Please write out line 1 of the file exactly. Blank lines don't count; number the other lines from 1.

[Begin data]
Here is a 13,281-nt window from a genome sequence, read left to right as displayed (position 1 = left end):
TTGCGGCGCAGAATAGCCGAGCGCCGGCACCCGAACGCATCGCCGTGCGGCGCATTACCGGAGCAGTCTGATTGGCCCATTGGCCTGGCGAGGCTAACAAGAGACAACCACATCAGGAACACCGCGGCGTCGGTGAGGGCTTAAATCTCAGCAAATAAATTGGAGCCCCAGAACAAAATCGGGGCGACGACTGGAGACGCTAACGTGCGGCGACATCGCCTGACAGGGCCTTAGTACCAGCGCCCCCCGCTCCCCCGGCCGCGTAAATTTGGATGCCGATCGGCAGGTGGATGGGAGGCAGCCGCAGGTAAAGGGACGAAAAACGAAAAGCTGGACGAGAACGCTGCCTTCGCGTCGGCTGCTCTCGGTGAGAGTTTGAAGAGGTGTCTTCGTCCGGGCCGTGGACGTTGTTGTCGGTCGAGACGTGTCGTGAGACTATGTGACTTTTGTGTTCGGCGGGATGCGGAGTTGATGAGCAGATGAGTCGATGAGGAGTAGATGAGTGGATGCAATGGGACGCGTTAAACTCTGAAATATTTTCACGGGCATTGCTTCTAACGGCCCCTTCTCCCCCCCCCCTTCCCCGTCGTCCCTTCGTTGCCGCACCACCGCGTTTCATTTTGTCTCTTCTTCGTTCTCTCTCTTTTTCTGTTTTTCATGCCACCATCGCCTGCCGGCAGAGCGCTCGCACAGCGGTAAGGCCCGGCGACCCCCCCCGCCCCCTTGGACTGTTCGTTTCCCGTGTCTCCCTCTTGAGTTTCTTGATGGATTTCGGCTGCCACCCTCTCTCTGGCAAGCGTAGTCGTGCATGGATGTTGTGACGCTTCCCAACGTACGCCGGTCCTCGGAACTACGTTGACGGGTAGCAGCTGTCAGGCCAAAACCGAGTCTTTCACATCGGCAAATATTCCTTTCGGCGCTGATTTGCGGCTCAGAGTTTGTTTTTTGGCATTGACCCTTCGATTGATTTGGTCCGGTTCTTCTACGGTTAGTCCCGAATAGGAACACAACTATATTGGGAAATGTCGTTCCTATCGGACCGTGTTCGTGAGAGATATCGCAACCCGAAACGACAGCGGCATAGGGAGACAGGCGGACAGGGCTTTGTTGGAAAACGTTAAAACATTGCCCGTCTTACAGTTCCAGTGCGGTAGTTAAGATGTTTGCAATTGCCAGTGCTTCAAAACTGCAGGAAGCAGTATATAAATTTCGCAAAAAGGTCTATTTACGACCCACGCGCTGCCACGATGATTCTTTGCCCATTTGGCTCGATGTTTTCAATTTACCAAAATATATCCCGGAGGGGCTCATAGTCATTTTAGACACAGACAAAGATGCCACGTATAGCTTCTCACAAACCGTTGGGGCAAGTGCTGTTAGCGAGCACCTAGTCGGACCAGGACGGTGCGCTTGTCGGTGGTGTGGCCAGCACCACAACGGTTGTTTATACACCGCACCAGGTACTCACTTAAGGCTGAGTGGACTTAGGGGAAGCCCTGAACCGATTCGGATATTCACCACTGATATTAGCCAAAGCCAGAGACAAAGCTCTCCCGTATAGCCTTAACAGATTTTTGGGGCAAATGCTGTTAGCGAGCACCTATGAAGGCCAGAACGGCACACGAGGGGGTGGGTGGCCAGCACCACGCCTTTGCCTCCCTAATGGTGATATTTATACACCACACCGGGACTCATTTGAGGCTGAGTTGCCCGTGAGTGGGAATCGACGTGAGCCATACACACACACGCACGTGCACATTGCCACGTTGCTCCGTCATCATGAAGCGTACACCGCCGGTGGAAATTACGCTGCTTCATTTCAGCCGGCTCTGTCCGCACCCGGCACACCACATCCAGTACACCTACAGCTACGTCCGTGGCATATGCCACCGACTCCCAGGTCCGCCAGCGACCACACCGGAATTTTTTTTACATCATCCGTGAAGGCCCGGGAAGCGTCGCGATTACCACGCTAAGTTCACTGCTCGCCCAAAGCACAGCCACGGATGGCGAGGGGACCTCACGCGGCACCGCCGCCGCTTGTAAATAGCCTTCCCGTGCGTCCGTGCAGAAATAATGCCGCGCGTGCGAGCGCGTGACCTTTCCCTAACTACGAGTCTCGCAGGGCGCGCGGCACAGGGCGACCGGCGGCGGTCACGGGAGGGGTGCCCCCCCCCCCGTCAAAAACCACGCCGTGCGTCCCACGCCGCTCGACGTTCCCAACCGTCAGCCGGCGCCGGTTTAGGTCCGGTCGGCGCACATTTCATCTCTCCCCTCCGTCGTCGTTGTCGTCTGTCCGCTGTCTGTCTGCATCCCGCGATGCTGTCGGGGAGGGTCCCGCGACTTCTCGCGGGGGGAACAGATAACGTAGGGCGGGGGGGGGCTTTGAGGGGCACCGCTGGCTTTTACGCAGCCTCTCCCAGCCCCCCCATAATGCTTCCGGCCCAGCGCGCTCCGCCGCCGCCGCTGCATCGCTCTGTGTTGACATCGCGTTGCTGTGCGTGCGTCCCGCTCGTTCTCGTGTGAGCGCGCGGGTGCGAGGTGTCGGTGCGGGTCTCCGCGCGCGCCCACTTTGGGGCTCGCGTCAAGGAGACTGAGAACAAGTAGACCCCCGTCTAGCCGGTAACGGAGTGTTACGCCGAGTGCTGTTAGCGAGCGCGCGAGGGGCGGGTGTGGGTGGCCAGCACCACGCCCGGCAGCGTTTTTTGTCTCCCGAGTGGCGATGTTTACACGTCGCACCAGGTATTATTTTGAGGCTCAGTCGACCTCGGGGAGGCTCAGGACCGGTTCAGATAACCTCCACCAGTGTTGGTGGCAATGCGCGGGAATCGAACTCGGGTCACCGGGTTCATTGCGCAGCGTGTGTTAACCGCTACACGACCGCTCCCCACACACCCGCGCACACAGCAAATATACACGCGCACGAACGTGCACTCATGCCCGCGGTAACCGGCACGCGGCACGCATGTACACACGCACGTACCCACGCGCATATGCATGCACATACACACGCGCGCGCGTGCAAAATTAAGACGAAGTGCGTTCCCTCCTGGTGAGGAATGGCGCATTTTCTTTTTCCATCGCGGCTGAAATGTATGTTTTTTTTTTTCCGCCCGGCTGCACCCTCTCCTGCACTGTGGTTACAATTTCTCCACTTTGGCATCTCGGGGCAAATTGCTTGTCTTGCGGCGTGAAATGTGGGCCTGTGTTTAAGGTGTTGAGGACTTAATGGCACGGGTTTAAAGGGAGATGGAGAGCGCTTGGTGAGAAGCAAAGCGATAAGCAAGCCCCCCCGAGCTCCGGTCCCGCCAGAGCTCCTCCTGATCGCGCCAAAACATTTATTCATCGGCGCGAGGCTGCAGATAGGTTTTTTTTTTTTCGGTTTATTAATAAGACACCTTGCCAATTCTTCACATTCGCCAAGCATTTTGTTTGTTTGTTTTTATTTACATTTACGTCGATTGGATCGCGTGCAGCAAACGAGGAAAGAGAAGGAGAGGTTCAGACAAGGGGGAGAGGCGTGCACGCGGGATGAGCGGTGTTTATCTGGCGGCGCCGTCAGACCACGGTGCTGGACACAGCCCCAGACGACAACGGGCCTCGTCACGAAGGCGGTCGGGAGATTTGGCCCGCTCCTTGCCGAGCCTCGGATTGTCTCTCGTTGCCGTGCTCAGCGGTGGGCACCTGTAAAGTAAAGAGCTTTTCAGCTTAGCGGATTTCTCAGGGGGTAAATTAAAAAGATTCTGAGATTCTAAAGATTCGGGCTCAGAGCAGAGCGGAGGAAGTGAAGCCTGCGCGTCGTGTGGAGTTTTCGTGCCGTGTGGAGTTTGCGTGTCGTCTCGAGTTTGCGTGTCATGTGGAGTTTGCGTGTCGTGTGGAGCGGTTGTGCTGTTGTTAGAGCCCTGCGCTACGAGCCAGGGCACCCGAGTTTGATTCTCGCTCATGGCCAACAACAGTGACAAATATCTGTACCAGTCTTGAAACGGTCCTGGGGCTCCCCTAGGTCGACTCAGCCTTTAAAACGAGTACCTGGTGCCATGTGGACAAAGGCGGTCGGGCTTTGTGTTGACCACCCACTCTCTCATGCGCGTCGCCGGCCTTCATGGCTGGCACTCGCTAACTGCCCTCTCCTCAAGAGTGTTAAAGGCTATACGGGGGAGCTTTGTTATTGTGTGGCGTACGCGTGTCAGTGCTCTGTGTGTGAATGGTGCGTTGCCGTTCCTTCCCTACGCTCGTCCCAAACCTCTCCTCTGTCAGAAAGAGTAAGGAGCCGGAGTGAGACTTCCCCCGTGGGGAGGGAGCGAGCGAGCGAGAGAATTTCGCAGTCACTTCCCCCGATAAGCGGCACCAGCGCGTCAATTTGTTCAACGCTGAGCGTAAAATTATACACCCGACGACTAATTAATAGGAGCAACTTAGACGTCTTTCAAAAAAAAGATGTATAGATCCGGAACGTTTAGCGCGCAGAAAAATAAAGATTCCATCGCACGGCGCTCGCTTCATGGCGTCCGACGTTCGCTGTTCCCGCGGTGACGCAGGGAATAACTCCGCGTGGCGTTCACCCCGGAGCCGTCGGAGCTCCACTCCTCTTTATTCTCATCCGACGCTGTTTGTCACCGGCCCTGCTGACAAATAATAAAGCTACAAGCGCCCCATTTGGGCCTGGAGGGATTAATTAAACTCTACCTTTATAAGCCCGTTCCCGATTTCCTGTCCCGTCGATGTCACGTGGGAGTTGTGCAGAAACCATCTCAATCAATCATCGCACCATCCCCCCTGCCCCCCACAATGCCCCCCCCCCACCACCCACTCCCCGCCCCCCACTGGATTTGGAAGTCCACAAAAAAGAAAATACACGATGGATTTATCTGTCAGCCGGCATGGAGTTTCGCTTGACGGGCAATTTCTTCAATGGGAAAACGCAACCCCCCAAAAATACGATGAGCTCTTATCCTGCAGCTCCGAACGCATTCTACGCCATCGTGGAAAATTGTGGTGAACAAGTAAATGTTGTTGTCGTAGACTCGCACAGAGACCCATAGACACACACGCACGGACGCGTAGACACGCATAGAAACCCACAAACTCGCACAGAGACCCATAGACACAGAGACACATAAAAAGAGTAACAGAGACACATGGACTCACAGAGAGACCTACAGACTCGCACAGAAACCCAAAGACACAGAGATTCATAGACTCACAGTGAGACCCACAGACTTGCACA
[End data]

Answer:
Here is a 13,281-nt window from a genome sequence, read left to right as displayed (position 1 = left end):